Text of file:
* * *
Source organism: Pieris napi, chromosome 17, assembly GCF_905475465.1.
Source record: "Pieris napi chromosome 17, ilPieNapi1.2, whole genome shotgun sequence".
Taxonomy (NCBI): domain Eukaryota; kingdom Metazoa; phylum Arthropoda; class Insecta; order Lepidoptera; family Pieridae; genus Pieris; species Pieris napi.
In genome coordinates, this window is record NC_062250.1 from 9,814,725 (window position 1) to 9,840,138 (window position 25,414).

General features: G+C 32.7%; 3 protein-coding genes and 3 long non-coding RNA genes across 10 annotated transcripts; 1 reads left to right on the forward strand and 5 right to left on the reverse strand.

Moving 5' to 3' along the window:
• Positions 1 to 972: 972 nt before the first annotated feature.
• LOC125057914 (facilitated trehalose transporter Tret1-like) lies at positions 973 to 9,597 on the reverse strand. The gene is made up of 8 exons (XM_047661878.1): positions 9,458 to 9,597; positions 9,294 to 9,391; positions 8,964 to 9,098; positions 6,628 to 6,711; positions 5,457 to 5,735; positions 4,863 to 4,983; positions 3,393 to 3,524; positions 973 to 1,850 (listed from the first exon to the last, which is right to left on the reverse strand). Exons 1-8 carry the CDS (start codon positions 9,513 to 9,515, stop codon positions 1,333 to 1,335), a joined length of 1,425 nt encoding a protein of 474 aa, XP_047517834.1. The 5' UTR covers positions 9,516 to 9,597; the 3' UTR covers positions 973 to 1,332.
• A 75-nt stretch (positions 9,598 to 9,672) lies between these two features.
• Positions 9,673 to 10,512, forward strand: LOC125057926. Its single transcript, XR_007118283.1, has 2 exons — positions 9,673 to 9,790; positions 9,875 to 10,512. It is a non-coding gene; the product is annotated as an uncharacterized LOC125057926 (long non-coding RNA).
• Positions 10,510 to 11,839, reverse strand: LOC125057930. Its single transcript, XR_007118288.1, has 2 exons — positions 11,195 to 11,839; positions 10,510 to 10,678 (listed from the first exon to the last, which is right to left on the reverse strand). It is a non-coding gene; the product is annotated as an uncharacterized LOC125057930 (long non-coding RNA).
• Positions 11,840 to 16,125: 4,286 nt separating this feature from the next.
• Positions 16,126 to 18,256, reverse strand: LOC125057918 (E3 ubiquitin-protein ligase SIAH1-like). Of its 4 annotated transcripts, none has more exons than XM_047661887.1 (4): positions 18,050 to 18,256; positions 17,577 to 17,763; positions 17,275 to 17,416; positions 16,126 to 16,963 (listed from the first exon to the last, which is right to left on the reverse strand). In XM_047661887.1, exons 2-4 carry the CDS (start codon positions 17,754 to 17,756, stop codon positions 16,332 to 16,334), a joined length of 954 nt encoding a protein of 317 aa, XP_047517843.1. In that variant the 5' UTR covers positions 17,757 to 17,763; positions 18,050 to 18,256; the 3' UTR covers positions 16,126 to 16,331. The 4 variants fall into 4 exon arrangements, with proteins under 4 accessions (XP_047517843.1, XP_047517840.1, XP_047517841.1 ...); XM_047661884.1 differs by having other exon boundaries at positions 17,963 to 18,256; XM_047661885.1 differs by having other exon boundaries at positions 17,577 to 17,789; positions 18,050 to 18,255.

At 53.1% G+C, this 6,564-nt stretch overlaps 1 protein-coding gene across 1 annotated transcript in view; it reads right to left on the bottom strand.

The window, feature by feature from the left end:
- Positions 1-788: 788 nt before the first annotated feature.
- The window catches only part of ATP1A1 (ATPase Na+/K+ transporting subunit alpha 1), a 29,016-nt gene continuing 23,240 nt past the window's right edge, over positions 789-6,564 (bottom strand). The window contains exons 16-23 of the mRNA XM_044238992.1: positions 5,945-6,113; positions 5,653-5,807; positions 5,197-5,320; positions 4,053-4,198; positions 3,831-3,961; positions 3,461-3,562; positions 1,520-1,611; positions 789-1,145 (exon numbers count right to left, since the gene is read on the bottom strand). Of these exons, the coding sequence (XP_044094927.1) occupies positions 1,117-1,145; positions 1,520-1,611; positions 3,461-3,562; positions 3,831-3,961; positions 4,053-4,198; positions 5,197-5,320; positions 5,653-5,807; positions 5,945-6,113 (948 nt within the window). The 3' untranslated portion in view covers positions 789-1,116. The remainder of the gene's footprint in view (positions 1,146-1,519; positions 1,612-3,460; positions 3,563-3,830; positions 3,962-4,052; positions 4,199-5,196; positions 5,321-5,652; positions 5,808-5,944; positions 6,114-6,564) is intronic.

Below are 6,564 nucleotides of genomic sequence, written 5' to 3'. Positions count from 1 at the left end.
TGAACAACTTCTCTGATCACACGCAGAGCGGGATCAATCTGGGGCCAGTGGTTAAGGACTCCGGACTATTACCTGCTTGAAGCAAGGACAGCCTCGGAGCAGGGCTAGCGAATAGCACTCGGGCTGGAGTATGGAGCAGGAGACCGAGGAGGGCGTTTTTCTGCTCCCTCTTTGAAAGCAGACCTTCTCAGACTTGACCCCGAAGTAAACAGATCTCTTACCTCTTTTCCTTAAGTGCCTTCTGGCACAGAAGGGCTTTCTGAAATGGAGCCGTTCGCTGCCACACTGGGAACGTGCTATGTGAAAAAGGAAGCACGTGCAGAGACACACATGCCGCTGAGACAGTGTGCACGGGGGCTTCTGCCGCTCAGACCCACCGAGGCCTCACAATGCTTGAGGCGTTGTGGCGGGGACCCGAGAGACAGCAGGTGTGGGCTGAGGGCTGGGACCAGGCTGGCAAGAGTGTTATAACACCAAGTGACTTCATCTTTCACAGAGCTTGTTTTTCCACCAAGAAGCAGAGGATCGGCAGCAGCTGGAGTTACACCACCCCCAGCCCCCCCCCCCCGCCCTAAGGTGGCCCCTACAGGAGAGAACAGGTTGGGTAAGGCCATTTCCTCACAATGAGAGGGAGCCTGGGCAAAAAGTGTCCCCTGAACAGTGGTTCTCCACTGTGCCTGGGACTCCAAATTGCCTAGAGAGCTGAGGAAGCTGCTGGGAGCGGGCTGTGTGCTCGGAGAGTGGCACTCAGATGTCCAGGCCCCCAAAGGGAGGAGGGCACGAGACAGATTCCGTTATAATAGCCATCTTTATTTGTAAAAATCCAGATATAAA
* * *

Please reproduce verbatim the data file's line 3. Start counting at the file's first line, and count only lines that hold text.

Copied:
Taxonomy (NCBI): domain Eukaryota; kingdom Metazoa; phylum Arthropoda; class Insecta; order Lepidoptera; family Pieridae; genus Pieris; species Pieris napi.